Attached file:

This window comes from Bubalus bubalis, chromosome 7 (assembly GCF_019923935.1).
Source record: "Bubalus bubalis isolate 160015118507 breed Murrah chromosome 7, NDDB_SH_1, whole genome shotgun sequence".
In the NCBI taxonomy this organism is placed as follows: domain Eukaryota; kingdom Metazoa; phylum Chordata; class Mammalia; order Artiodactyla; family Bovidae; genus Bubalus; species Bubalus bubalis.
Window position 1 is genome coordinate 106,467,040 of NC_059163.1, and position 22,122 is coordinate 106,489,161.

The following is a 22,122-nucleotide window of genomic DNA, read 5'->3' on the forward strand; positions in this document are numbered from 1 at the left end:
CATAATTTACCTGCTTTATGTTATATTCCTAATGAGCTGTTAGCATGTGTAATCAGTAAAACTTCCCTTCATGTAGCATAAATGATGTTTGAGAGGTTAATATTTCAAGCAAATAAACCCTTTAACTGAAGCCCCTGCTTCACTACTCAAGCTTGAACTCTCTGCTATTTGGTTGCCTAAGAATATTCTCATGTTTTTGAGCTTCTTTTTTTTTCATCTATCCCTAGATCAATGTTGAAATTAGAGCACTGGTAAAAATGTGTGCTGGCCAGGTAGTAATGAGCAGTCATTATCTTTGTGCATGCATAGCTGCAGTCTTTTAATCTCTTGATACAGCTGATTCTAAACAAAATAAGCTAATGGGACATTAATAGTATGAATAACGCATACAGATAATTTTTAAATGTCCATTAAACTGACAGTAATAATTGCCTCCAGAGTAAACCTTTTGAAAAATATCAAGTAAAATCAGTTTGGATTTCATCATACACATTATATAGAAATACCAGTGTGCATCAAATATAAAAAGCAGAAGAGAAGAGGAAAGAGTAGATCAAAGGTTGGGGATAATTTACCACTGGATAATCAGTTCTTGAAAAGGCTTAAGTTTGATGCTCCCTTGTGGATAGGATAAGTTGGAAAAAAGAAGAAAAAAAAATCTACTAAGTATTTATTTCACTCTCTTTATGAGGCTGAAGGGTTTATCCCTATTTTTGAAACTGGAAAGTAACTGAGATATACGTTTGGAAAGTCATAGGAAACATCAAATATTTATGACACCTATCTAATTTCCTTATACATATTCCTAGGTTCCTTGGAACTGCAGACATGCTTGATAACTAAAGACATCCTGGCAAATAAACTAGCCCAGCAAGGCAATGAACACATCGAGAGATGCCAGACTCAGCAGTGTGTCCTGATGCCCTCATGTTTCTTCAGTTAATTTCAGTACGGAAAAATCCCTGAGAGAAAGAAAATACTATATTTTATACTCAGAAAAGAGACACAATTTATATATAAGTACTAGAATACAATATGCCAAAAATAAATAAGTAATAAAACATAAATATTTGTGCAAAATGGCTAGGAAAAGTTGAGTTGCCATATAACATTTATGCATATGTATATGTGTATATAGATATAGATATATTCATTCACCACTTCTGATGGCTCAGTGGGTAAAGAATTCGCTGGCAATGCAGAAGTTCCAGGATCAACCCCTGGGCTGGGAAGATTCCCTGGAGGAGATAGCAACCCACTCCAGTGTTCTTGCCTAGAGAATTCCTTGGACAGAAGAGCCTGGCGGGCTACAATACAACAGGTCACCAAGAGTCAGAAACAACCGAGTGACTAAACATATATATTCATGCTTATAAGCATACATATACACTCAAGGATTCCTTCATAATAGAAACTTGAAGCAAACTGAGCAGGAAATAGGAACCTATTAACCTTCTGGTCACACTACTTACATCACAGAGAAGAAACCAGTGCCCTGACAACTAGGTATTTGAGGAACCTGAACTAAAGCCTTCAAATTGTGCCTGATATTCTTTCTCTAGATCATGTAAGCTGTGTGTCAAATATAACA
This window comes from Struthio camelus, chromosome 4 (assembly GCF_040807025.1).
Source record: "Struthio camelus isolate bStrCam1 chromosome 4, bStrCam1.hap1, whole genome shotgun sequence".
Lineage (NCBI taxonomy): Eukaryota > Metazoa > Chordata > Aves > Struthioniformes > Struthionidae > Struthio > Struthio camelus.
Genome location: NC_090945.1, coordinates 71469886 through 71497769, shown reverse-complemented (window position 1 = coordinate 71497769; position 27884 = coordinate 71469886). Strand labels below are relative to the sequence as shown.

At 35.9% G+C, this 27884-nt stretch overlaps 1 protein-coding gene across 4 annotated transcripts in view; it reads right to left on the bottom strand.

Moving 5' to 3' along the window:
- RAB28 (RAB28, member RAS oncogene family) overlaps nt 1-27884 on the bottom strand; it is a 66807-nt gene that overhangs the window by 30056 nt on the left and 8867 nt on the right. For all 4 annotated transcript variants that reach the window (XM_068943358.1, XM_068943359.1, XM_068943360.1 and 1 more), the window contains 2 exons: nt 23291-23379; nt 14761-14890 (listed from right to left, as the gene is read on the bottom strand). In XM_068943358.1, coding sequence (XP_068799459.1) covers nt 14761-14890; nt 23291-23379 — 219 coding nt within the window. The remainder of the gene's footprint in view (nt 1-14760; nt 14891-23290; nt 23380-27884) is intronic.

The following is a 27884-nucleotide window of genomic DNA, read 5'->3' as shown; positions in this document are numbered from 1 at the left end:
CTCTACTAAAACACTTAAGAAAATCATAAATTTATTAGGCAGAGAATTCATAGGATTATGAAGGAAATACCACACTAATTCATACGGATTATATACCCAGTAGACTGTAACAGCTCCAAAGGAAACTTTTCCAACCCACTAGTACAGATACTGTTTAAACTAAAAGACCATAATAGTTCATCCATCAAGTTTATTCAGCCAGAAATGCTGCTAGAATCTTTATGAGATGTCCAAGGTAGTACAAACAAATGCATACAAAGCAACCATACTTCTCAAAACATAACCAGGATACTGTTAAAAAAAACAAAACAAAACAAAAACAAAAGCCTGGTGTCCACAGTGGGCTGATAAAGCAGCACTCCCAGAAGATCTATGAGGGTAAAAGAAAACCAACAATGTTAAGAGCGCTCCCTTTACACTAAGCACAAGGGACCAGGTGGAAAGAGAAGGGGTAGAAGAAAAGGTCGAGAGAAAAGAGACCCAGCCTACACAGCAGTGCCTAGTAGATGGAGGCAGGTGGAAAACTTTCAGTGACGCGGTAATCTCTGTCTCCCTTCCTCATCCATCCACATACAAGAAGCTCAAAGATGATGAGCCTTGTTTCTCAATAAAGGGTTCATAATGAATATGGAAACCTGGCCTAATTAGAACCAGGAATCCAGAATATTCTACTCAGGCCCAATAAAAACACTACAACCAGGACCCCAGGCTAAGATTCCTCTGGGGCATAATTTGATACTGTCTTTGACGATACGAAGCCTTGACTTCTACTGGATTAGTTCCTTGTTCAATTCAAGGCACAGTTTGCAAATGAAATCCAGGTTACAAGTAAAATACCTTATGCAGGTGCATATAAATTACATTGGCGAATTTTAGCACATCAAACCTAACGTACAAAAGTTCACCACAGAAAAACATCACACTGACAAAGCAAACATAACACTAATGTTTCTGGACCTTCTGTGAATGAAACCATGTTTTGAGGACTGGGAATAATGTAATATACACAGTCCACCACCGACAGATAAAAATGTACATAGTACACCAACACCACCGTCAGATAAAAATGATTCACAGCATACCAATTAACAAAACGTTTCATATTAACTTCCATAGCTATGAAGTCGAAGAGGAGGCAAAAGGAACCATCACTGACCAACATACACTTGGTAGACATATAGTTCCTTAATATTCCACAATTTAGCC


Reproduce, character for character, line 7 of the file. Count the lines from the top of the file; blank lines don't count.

This window comes from Struthio camelus, chromosome 4 (assembly GCF_040807025.1).